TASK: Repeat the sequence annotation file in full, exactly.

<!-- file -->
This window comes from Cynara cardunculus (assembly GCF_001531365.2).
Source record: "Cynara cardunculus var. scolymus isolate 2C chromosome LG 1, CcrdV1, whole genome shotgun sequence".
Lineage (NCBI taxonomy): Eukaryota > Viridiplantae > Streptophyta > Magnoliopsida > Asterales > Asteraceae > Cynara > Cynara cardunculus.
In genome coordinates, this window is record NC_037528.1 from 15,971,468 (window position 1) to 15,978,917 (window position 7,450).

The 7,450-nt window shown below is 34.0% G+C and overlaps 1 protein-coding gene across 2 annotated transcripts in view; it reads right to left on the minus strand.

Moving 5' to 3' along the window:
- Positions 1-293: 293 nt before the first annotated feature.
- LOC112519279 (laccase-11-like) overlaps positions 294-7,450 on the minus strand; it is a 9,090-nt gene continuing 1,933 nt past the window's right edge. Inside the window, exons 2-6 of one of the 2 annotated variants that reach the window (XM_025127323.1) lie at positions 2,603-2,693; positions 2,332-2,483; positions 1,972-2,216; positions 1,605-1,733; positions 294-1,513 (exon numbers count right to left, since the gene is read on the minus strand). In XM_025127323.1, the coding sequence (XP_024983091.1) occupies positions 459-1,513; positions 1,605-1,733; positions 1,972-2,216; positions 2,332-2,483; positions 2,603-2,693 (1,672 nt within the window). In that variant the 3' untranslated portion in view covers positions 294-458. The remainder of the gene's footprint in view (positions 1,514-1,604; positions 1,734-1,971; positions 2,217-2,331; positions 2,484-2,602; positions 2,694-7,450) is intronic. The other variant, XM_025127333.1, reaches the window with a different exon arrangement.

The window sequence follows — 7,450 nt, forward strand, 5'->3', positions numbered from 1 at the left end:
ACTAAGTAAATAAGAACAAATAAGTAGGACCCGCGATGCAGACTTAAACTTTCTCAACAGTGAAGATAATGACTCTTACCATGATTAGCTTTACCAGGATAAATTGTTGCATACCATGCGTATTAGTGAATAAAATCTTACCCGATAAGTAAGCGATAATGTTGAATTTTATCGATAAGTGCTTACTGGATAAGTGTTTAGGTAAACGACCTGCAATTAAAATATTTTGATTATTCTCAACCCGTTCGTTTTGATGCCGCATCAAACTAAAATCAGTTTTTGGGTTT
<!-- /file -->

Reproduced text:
This window comes from Cynara cardunculus (assembly GCF_001531365.2).
Source record: "Cynara cardunculus var. scolymus isolate 2C chromosome LG 1, CcrdV1, whole genome shotgun sequence".
Lineage (NCBI taxonomy): Eukaryota > Viridiplantae > Streptophyta > Magnoliopsida > Asterales > Asteraceae > Cynara > Cynara cardunculus.
In genome coordinates, this window is record NC_037528.1 from 15,971,468 (window position 1) to 15,978,917 (window position 7,450).

The 7,450-nt window shown below is 34.0% G+C and overlaps 1 protein-coding gene across 2 annotated transcripts in view; it reads right to left on the minus strand.

Moving 5' to 3' along the window:
- Positions 1-293: 293 nt before the first annotated feature.
- LOC112519279 (laccase-11-like) overlaps positions 294-7,450 on the minus strand; it is a 9,090-nt gene continuing 1,933 nt past the window's right edge. Inside the window, exons 2-6 of one of the 2 annotated variants that reach the window (XM_025127323.1) lie at positions 2,603-2,693; positions 2,332-2,483; positions 1,972-2,216; positions 1,605-1,733; positions 294-1,513 (exon numbers count right to left, since the gene is read on the minus strand). In XM_025127323.1, the coding sequence (XP_024983091.1) occupies positions 459-1,513; positions 1,605-1,733; positions 1,972-2,216; positions 2,332-2,483; positions 2,603-2,693 (1,672 nt within the window). In that variant the 3' untranslated portion in view covers positions 294-458. The remainder of the gene's footprint in view (positions 1,514-1,604; positions 1,734-1,971; positions 2,217-2,331; positions 2,484-2,602; positions 2,694-7,450) is intronic. The other variant, XM_025127333.1, reaches the window with a different exon arrangement.

The window sequence follows — 7,450 nt, forward strand, 5'->3', positions numbered from 1 at the left end:
ACTAAGTAAATAAGAACAAATAAGTAGGACCCGCGATGCAGACTTAAACTTTCTCAACAGTGAAGATAATGACTCTTACCATGATTAGCTTTACCAGGATAAATTGTTGCATACCATGCGTATTAGTGAATAAAATCTTACCCGATAAGTAAGCGATAATGTTGAATTTTATCGATAAGTGCTTACTGGATAAGTGTTTAGGTAAACGACCTGCAATTAAAATATTTTGATTATTCTCAACCCGTTCGTTTTGATGCCGCATCAAACTAAAATCAGTTTTTGGGTTT